Sunday, October 04, 2015

Moved with Compassion

But the LORD sent a large fish, that swallowed Jonah; and Jonah remained in the belly of the fish three days and three nights. From the belly of the fish Jonah prayed to the LORD, his God. Then the LORD commanded the fish to spew Jonah upon the shore.  Jonah 2:1, 11

“But a Samaritan traveler who came upon him was moved with compassion at the sight.”  Luke 10:33

Jesus, help get us out of the belly of the whale of selfishness. Help us get out of the ditch of sin. Help us to trust others – no matter who they are – to render aid to us when we are in need.  Help us to trust you so that we will not hesitate help others as well. Amen.

Sorting out which roles are parallel in the two readings today is head-spinning. 

The men on the boat who tossed Jonah into the sea could be likened to the robbers who beat up the traveler.  They were all looking out for themselves.  The men on the boat wanted to save themselves so they tossed Jonah overboard to calm the seas.  The robbers needed money so they took it from the man travelling to Jericho. They epitomize the attitude of “what is yours is mine and I am going to take it.”

Jonah is like the man who travelling from Jerusalem to Jericho.  Jonah was just out on a voyage trying to mind he own business (and avoid the mission that the Lord commanded) and he ended up in the belly of the whale.

As similar as those parts of the story might be, that is not the lesson for us.  The stranger – the Samaritan – probably seen by some as an illegal immigrant is the person who stopped and rendered aid to the victim just like the Lord sent aid to Jonah.  People listening might want to equate themselves with the priest or the Levite.  But they did not stop to render aid.  They epitomize the attitude of “what’s mine is mine and I’m going to keep it.” 

However, if the Lord does indeed desire mercy, not sacrifice, the merciful Samaritan is the model. The Samaritan represents the attitude “what’s mine is yours and I’m going to share it.”

For Jesus to use a Samaritan as a prime example in this parable would be like using a divorced woman as an example (which Jesus did with the woman at the well).  For Jesus to use a Samaritan as a prime example in this parable would be like using a tax collector as a role model (which Jesus did with Matthew).  For Jesus to use a Samaritan as a prime example in this parable would be like using a leper and outcast in his preaching.  For Jesus to use a Samaritan as a prime example in this parable would be like using a positive image of a belligerent Roman centurion occupying the Holy Land as a model of faith and piety.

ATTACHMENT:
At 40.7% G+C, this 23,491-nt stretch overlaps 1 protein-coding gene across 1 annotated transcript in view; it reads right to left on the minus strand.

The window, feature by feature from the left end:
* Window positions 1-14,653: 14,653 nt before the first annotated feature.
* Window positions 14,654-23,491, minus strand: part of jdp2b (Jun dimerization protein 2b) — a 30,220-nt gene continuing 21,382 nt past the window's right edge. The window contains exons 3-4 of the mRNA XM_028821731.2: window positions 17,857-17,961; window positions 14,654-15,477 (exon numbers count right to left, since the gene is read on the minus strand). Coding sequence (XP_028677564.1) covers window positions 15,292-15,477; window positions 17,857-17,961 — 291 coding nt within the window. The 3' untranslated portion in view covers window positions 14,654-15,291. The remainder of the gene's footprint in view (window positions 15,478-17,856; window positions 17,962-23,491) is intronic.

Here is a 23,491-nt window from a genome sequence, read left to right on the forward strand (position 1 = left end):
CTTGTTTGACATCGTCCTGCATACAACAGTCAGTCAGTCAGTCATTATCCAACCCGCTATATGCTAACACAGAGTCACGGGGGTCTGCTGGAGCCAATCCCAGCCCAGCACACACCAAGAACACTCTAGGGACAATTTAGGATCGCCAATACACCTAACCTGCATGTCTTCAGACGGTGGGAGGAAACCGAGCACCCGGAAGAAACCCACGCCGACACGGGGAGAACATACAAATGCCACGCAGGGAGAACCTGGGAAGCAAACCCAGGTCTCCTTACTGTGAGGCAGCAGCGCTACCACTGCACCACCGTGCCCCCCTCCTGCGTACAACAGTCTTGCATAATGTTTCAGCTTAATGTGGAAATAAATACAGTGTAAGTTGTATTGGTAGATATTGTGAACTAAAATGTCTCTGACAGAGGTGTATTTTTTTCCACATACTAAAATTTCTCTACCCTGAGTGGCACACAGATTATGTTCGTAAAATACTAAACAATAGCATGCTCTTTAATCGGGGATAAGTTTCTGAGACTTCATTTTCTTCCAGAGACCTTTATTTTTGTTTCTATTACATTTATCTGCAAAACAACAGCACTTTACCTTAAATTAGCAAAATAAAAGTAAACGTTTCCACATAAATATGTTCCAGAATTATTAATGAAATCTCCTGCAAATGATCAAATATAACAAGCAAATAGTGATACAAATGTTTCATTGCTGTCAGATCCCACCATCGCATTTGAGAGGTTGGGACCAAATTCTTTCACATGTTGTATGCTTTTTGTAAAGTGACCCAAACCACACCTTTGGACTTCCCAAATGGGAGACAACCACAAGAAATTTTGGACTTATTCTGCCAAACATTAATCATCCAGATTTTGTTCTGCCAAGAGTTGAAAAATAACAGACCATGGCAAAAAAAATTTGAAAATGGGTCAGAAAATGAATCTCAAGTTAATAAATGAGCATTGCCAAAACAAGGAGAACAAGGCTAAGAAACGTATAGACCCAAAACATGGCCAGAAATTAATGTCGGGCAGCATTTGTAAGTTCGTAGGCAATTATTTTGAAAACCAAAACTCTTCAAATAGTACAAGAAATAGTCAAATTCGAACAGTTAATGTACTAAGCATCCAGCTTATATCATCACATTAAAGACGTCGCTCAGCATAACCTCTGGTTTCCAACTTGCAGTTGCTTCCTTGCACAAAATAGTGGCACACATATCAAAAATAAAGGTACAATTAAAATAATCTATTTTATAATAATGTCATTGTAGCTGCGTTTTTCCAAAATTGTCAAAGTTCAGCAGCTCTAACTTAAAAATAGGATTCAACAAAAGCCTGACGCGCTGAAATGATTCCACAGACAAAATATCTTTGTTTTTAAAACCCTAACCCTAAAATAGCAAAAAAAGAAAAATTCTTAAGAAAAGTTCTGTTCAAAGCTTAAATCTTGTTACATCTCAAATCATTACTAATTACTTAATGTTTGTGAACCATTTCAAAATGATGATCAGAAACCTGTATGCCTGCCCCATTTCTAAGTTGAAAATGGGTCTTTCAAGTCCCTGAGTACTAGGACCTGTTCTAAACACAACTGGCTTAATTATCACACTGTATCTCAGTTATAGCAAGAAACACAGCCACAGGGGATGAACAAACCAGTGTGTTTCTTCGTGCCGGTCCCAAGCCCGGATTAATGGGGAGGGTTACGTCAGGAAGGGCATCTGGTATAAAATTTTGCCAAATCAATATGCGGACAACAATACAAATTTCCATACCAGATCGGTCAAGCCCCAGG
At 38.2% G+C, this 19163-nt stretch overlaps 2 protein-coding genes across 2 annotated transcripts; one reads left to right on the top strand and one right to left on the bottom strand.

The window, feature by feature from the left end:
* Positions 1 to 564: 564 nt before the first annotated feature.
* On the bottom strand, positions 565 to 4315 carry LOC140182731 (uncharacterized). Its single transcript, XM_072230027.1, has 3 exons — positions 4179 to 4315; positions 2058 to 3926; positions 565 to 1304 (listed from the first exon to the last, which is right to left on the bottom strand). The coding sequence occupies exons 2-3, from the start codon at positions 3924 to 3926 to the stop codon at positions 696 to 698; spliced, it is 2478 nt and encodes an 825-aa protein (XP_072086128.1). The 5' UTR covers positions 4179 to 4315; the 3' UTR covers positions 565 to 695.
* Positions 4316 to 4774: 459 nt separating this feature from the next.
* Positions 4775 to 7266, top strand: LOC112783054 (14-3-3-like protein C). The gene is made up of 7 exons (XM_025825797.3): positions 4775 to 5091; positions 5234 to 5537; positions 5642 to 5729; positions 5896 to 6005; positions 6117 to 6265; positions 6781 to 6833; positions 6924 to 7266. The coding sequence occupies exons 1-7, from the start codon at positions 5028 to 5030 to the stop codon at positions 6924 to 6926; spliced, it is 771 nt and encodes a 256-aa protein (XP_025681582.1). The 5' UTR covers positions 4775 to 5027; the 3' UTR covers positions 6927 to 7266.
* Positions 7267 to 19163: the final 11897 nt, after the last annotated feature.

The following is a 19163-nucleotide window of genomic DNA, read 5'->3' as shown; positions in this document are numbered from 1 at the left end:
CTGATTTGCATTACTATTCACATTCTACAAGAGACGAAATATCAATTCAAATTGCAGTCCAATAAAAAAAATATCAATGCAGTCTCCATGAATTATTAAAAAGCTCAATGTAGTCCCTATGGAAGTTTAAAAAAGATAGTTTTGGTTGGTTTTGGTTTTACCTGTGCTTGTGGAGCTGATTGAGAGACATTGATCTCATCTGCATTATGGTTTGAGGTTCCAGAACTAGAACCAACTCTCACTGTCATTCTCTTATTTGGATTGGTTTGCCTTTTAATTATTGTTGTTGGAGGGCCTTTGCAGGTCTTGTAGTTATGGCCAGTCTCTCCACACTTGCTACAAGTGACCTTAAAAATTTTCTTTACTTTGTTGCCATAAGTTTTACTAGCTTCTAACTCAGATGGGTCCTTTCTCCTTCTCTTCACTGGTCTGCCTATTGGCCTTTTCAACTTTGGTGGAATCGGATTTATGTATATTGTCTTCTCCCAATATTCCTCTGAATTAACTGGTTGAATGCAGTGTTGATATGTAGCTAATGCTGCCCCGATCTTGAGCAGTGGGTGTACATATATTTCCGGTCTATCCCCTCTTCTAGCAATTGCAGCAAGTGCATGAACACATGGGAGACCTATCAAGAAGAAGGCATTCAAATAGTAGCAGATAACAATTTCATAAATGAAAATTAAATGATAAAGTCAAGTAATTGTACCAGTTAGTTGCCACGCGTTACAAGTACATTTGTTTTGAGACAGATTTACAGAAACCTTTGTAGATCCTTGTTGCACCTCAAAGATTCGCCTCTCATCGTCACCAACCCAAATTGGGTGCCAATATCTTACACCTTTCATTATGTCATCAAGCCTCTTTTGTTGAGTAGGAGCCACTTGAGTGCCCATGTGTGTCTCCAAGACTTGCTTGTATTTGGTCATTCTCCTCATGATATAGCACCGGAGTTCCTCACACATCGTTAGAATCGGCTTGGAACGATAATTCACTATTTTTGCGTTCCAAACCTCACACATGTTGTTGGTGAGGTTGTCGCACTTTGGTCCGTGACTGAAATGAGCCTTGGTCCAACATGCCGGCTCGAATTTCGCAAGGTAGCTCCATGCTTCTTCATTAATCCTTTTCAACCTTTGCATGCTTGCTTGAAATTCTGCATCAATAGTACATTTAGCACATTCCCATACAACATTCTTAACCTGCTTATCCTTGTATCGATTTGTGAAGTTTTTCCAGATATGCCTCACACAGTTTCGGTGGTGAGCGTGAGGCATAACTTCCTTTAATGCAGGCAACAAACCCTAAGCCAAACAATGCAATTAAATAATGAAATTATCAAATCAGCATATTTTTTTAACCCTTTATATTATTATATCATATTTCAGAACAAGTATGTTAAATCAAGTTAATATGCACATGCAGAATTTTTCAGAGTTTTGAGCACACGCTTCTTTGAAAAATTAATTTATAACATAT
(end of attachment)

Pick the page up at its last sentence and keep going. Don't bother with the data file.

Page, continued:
But I guess the Lord did all that.

We are asked to go to the most unlikely places in order to fulfill the mission that the Lord has for us.  We are asked to do the most unlikely tasks in order to fulfill our mission. 

Jonah did not choose to preach repentance to the people of Nineveh any more than John the Baptist did.  However, Jonah actually tried to flee.  John accepted his mission.  The Samaritan did not expect to come across a Jew needing aid.  However, when he did, he rendered assistance.

The priest and the Levite represent people caught up in life-less, soul-less religion. They play at church, but it does not affect the way that they live.  Religious, ethnic and social standing are no guarantee of right standing before God or before people.

Hatred between Jews and Samaritans was fierce and long-standing.[i]  There are countless modern parallels to the Jewish-Samaritan enmity—indeed, wherever peoples are divided by racial and ethnic barriers.  The former “Iron Curtain” that divided Europe.  The apartheid of South Africa.  How the European settlers in the “new world” treated the native peoples.  The divides that still exist between Palestine and Israel.

Imagine the hatred between Serbs and Muslims in modern Bosnia, the enmity between Catholics and Protestants in Northern Ireland or the feuding between street gangs in Los Angeles or New York.[ii]

However, even our enemies are our neighbors.  Perhaps that’s why the Jesus provides so many instances of Samaritans coming into contact with his message. It is not the person from the radically different culture on the other side of the world that is hardest to love, but the nearby neighbor whose skin color, language, rituals, values, ancestry, history, and customs are different from one’s own.[iii]

Jesus came to instill in us a new attitude about who is our neighbor and what are our responsibilities. How are you being called to examine your attitudes?  We cannot love God if we do not love all His people.

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